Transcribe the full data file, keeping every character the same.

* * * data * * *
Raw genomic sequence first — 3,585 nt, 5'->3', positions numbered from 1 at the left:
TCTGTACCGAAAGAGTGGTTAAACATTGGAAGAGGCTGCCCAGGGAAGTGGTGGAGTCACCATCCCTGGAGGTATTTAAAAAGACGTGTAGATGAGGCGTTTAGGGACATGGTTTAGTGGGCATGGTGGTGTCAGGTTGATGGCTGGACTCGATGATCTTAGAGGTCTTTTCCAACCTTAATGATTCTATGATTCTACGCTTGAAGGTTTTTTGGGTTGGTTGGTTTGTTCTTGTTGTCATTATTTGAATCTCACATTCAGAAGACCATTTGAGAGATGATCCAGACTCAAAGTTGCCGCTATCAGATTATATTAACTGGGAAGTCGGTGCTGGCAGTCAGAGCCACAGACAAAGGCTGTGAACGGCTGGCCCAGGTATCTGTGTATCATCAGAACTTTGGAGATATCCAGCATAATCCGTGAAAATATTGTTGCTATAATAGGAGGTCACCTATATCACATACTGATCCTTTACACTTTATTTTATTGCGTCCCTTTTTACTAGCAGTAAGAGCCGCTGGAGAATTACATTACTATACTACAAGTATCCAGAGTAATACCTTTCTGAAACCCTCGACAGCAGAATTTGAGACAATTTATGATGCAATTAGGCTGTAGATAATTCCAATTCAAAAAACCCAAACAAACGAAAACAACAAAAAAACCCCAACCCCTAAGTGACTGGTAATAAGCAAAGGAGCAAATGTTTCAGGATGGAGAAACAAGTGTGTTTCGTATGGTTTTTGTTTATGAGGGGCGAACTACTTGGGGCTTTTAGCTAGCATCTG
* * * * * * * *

Raw genomic sequence first — 3,585 nt, 5'->3', positions numbered from 1 at the left:
TCTGTACCGAAAGAGTGGTTAAACATTGGAAGAGGCTGCCCAGGGAAGTGGTGGAGTCACCATCCCTGGAGGTATTTAAAAAGACGTGTAGATGAGGCGTTTAGGGACATGGTTTAGTGGGCATGGTGGTGTCAGGTTGATGGCTGGACTCGATGATCTTAGAGGTCTTTTCCAACCTTAATGATTCTATGATTCTACGCTTGAAGGTTTTTTGGGTTGGTTGGTTTGTTCTTGTTGTCATTATTTGAATCTCACATTCAGAAGACCATTTGAGAGATGATCCAGACTCAAAGTTGCCGCTATCAGATTATATTAACTGGGAAGTCGGTGCTGGCAGTCAGAGCCACAGACAAAGGCTGTGAACGGCTGGCCCAGGTATCTGTGTATCATCAGAACTTTGGAGATATCCAGCATAATCCGTGAAAATATTGTTGCTATAATAGGAGGTCACCTATATCACATACTGATCCTTTACACTTTATTTTATTGCGTCCCTTTTTACTAGCAGTAAGAGCCGCTGGAGAATTACATTACTATACTACAAGTATCCAGAGTAATACCTTTCTGAAACCCTCGACAGCAGAATTTGAGACAATTTATGATGCAATTAGGCTGTAGATAATTCCAATTCAAAAAACCCAAACAAACGAAAACAACAAAAAAACCCCAACCCCTAAGTGACTGGTAATAAGCAAAGGAGCAAATGTTTCAGGATGGAGAAACAAGTGTGTTTCGTATGGTTTTTGTTTATGAGGGGCGAACTACTTGGGGCTTTTAGCTAGCATCTG